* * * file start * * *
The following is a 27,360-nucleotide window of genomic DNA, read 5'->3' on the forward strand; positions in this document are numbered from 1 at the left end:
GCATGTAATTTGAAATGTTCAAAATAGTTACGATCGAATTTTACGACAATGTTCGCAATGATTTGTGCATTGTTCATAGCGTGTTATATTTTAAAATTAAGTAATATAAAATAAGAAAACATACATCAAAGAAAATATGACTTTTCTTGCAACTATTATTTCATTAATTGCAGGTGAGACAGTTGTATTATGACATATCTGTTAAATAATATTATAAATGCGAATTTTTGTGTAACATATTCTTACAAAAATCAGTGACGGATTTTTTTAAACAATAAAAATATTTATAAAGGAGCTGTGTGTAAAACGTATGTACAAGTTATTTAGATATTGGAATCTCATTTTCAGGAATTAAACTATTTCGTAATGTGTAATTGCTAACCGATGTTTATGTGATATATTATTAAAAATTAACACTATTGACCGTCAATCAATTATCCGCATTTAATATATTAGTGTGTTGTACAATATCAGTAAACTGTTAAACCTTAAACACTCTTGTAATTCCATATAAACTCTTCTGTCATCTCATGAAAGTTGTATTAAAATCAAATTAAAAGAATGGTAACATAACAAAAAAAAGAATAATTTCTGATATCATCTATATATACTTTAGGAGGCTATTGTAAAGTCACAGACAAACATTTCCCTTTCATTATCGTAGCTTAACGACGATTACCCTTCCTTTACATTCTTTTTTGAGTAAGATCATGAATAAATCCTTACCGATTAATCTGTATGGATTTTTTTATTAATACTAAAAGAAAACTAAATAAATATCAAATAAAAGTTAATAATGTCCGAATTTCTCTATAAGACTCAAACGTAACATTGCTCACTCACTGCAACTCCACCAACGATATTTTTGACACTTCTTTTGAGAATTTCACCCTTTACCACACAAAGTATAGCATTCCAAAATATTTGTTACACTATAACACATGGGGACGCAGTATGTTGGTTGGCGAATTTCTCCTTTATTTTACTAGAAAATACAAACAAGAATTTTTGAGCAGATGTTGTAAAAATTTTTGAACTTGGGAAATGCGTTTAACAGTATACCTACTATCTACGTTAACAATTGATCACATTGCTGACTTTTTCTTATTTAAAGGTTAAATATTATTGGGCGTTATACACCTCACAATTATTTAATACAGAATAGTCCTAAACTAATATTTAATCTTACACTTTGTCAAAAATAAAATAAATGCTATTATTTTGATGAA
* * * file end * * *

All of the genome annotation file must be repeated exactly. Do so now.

The following is a 27,360-nucleotide window of genomic DNA, read 5'->3' on the forward strand; positions in this document are numbered from 1 at the left end:
GCATGTAATTTGAAATGTTCAAAATAGTTACGATCGAATTTTACGACAATGTTCGCAATGATTTGTGCATTGTTCATAGCGTGTTATATTTTAAAATTAAGTAATATAAAATAAGAAAACATACATCAAAGAAAATATGACTTTTCTTGCAACTATTATTTCATTAATTGCAGGTGAGACAGTTGTATTATGACATATCTGTTAAATAATATTATAAATGCGAATTTTTGTGTAACATATTCTTACAAAAATCAGTGACGGATTTTTTTAAACAATAAAAATATTTATAAAGGAGCTGTGTGTAAAACGTATGTACAAGTTATTTAGATATTGGAATCTCATTTTCAGGAATTAAACTATTTCGTAATGTGTAATTGCTAACCGATGTTTATGTGATATATTATTAAAAATTAACACTATTGACCGTCAATCAATTATCCGCATTTAATATATTAGTGTGTTGTACAATATCAGTAAACTGTTAAACCTTAAACACTCTTGTAATTCCATATAAACTCTTCTGTCATCTCATGAAAGTTGTATTAAAATCAAATTAAAAGAATGGTAACATAACAAAAAAAAGAATAATTTCTGATATCATCTATATATACTTTAGGAGGCTATTGTAAAGTCACAGACAAACATTTCCCTTTCATTATCGTAGCTTAACGACGATTACCCTTCCTTTACATTCTTTTTTGAGTAAGATCATGAATAAATCCTTACCGATTAATCTGTATGGATTTTTTTATTAATACTAAAAGAAAACTAAATAAATATCAAATAAAAGTTAATAATGTCCGAATTTCTCTATAAGACTCAAACGTAACATTGCTCACTCACTGCAACTCCACCAACGATATTTTTGACACTTCTTTTGAGAATTTCACCCTTTACCACACAAAGTATAGCATTCCAAAATATTTGTTACACTATAACACATGGGGACGCAGTATGTTGGTTGGCGAATTTCTCCTTTATTTTACTAGAAAATACAAACAAGAATTTTTGAGCAGATGTTGTAAAAATTTTTGAACTTGGGAAATGCGTTTAACAGTATACCTACTATCTACGTTAACAATTGATCACATTGCTGACTTTTTCTTATTTAAAGGTTAAATATTATTGGGCGTTATACACCTCACAATTATTTAATACAGAATAGTCCTAAACTAATATTTAATCTTACACTTTGTCAAAAATAAAATAAATGCTATTATTTTGATGAA